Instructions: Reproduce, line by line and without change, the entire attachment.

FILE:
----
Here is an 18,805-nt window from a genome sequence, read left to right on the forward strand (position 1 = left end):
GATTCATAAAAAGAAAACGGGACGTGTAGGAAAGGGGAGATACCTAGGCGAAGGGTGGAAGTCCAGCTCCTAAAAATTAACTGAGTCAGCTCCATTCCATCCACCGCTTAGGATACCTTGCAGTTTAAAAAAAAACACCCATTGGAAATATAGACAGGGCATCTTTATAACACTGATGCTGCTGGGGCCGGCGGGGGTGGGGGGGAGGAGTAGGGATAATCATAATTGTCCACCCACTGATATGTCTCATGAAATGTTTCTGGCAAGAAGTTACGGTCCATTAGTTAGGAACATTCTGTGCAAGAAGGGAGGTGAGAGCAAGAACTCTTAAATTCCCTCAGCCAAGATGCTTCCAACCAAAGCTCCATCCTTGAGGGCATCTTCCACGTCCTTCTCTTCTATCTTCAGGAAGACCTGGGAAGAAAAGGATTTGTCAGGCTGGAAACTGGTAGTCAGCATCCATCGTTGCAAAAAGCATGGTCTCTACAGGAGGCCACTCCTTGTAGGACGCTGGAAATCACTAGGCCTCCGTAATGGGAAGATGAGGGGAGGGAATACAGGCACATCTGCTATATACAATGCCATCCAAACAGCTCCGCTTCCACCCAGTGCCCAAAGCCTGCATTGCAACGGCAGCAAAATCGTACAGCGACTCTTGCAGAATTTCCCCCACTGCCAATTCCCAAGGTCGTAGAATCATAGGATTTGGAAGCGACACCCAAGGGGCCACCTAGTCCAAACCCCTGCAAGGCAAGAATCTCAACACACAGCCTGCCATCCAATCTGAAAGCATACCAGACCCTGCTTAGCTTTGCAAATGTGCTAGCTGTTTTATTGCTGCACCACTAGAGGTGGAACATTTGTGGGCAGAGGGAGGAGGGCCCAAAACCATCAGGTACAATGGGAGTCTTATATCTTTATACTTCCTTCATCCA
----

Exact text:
Here is an 18,805-nt window from a genome sequence, read left to right on the forward strand (position 1 = left end):
GATTCATAAAAAGAAAACGGGACGTGTAGGAAAGGGGAGATACCTAGGCGAAGGGTGGAAGTCCAGCTCCTAAAAATTAACTGAGTCAGCTCCATTCCATCCACCGCTTAGGATACCTTGCAGTTTAAAAAAAAACACCCATTGGAAATATAGACAGGGCATCTTTATAACACTGATGCTGCTGGGGCCGGCGGGGGTGGGGGGGAGGAGTAGGGATAATCATAATTGTCCACCCACTGATATGTCTCATGAAATGTTTCTGGCAAGAAGTTACGGTCCATTAGTTAGGAACATTCTGTGCAAGAAGGGAGGTGAGAGCAAGAACTCTTAAATTCCCTCAGCCAAGATGCTTCCAACCAAAGCTCCATCCTTGAGGGCATCTTCCACGTCCTTCTCTTCTATCTTCAGGAAGACCTGGGAAGAAAAGGATTTGTCAGGCTGGAAACTGGTAGTCAGCATCCATCGTTGCAAAAAGCATGGTCTCTACAGGAGGCCACTCCTTGTAGGACGCTGGAAATCACTAGGCCTCCGTAATGGGAAGATGAGGGGAGGGAATACAGGCACATCTGCTATATACAATGCCATCCAAACAGCTCCGCTTCCACCCAGTGCCCAAAGCCTGCATTGCAACGGCAGCAAAATCGTACAGCGACTCTTGCAGAATTTCCCCCACTGCCAATTCCCAAGGTCGTAGAATCATAGGATTTGGAAGCGACACCCAAGGGGCCACCTAGTCCAAACCCCTGCAAGGCAAGAATCTCAACACACAGCCTGCCATCCAATCTGAAAGCATACCAGACCCTGCTTAGCTTTGCAAATGTGCTAGCTGTTTTATTGCTGCACCACTAGAGGTGGAACATTTGTGGGCAGAGGGAGGAGGGCCCAAAACCATCAGGTACAATGGGAGTCTTATATCTTTATACTTCCTTCATCCA